How Good Oral Health Can Protect You From Cancer

How Good Oral Health Can Protect You From Cancer

Maintaining a good oral health care routine can save your life. In addition to keeping your teeth and gums healthy, your oral health care routine can help prevent and detect oral cancer. Oral cancer can affect anyone, that’s why it’s so important to know the signs and symptoms, risk factors and steps to prevent oral cancer.

Every April, the dental professionals at OU Health and the OU College of Dentistry observe Oral Cancer Awareness Month by educating our community about the importance of early detection and prevention. Screenings, prevention and awareness can help save lives. Together, we can help Oklahomans stay healthy.

What is oral cancer?

Oral cancer is a type of head and neck cancer that starts when cells in the mouth or throat change, mutate or grow out of control. Oral cancer includes cancers of the lips, tongue, cheeks, floor of the mouth, hard and soft palate, sinuses and throat. These cancers account for roughly three percent of all cancers diagnosed annually in the United States, or about 53,000 new cases each year. When caught early, oral cancer is much easier to treat and survival rates are higher.

What causes oral cancer?

While it’s not clear what causes the mutations in cells that lead to oral cancer, doctors have identified factors that may increase the risk of oral cancer. Tobacco and alcohol use are both risk factors, and when combined the risk significantly increases over just one risk factor alone. Here’s a quick list to help you identify your potential risk factors for oral cancer.

Risk factors for oral cancer

  • Tobacco – Cigarettes, cigars or pipe smoking, as well as smokeless tobacco use like dip, snuff or chewing tobacco, are one of the leading causes of oral cancer.
  • Alcohol – Excessive use of alcohol increases the risk of oral cancer six times over nondrinkers. Using alcohol and tobacco together increases your chances even more.
  • Excessive sun exposure – Ultraviolet radiation from the sun can cause lip cancers.
  • Human papillomavirus (HPV) – Certain HPV strains are risk factors for a type of oral cancer, Oropharyngeal Squamous Cell Carcinoma (OSCC).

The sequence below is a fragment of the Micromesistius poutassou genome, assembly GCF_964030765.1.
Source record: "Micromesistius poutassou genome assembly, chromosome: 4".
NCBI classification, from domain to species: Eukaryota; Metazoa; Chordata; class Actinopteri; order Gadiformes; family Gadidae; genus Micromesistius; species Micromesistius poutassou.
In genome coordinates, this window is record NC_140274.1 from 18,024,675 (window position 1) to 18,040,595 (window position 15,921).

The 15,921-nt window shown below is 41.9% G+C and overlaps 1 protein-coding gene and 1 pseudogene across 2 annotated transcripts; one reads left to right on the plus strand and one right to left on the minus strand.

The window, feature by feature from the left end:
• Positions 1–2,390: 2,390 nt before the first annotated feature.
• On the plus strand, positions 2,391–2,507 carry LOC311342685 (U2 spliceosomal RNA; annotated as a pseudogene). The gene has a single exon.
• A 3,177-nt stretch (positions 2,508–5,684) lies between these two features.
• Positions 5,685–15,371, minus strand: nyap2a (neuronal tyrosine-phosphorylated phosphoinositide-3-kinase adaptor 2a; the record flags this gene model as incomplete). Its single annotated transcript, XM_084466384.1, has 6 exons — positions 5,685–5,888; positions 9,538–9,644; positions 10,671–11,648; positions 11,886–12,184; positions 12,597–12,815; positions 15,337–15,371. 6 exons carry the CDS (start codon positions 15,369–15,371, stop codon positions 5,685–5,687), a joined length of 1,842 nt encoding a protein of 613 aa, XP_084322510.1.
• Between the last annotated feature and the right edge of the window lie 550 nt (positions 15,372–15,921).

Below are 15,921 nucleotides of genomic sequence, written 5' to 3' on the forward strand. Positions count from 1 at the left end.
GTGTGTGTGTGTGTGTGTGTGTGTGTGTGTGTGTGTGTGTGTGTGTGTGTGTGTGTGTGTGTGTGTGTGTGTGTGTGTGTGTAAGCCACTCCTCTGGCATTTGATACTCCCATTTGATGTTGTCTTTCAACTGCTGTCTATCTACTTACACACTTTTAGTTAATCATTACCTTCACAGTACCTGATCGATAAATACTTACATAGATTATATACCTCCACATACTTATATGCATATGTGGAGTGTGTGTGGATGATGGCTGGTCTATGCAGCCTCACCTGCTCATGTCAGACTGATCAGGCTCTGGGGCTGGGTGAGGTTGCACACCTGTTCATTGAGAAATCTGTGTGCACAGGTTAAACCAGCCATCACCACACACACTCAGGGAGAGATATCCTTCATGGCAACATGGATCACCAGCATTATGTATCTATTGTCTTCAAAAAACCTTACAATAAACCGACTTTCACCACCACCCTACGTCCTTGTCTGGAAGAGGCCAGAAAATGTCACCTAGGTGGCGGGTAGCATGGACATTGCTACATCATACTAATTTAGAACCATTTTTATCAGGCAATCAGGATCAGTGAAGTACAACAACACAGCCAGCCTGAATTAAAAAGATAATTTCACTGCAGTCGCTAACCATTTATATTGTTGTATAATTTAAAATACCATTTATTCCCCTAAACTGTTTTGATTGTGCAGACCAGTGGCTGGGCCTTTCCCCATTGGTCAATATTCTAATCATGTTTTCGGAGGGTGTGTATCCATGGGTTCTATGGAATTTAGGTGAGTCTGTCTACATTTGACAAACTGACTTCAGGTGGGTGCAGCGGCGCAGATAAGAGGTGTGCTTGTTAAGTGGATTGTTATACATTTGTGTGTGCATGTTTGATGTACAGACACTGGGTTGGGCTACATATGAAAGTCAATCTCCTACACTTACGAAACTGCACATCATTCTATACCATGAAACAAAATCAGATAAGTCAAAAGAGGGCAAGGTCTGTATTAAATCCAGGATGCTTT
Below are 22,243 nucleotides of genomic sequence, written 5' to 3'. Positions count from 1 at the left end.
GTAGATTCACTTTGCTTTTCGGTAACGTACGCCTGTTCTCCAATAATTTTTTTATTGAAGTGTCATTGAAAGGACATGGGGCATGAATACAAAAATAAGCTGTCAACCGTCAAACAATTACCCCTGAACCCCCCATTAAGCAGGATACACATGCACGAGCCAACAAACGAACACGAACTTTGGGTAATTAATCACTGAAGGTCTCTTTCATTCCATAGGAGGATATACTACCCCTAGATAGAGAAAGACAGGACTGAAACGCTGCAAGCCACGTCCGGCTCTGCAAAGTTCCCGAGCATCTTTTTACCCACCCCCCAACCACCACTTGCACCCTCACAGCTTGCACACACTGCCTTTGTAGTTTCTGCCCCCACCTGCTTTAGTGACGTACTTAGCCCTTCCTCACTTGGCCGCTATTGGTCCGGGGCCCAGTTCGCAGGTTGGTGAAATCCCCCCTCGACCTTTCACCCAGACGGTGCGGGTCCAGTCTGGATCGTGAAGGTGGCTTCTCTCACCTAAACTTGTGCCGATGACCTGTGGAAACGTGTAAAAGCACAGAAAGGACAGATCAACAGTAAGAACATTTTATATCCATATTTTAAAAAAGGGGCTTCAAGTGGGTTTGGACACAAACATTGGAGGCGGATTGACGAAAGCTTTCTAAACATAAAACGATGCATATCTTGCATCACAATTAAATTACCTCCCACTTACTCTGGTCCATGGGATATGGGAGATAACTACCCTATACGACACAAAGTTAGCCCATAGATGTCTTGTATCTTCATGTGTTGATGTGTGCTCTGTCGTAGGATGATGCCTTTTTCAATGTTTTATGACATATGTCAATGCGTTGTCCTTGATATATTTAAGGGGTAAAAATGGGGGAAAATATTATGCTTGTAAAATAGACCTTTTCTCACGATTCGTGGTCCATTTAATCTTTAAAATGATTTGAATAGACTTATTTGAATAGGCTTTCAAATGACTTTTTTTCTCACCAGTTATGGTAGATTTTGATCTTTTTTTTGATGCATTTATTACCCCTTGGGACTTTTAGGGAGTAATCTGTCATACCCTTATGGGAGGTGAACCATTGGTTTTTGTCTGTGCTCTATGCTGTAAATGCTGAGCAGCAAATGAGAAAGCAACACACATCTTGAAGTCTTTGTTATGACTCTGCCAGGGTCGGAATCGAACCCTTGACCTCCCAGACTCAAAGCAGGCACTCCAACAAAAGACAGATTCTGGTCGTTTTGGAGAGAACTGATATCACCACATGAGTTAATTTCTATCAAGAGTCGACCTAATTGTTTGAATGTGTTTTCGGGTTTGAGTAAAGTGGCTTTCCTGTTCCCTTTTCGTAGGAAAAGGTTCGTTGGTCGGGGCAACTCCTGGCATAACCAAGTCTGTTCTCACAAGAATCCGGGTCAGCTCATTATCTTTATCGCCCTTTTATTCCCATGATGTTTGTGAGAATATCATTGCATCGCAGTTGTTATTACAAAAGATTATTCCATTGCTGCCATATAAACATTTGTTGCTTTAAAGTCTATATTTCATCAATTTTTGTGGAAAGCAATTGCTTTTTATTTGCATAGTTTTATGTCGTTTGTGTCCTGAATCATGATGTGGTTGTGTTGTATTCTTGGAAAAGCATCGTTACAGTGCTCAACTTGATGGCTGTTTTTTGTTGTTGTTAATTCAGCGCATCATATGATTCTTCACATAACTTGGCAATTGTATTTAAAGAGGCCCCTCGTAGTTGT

• Age – Most oral cancers are diagnosed in people 55 years and older.
  • Gender – Men are at least twice as likely as women to get oral cancer.
  • Poor diet – Studies show a link between oral cancer and a diet deficient in fruits and vegetables.

How does oral cancer affect your overall health?

A cancer diagnosis can affect more than just your physical body. In addition to physical changes and challenges, you may also experience social, emotional or mental difficulties. Oral cancer can make it difficult to eat and swallow which can lead to weight loss and nutrient deficiencies. Treatments may include surgery, chemotherapy or radiation, which may result in facial changes that can affect speech or confidence.

The cancer experts at OU Health and oral healthcare professionals at the OU College of Dentistry have the knowledge and experience to guide you through an oral cancer diagnosis with comfort and compassion. Your overall health — physical, mental and emotional — is a top priority and will be supported every step of the way.

How you can check for oral cancer

As part of your oral health home care routine — which should include brushing and flossing twice daily — you can also perform a self-examination of your mouth including tongue, gums and cheeks for anything that appears to be abnormal. According to Kathleen Higgins, D.D.S., M.S., clinical assistant professor and oral pathologist at the OU College of Dentistry, oral cancers look like ulcers in the mouth and begin as pre-malignant lesions that are white or red in color. If you notice anything unusual or other symptoms, contact your doctor right away.

In addition, it’s important to maintain routine hygiene appointments with your dentist every six months. As part of your professional cleaning, your hygienist examines your mouth for any signs of oral cancer or changes in your oral cavity.

If your dentist or hygienist identifies a change or something that looks suspicious, they will refer you to an oral surgeon for a biopsy or an oral pathologist for an evaluation.

How to prevent oral cancer

Limiting tobacco and alcohol use is the number one way that you can reduce your risk for oral cancer states Ronald Faram, D.D.S., clinical assistant professor and oral pathologist at the OU College of Denitstry. He states that early detection of cancer is also important, so regular dental visits are extremely important. At every visit, your dentist will assess the tissues in your mouth and monitor for changes, which is a key step to the early detection of oral cancer. Early detection and diagnosis of cancer lead to a much better prognosis. These key lifestyle changes can help you prevent oral cancer.

6 steps to prevent oral cancer

  1. Maintain good oral hygiene – Brush and floss twice daily
  2. Maintain routine dental cleanings – Visit your hygienist for a professional cleaning every six months
  3. Quit tobacco products – Stop using cigarettes, cigars, dip, chewing tobacco and any type of tobacco
  4. Eat a healthy diet – Whole, nutrient-dense foods help your body function at its’ best
  5. Limit sun exposure – Wear sunscreen and hats that protect your face while in the sun
  6. Prevent Human Papilloma Virus (HPV) – Practice safe sex and get vaccinated for HPV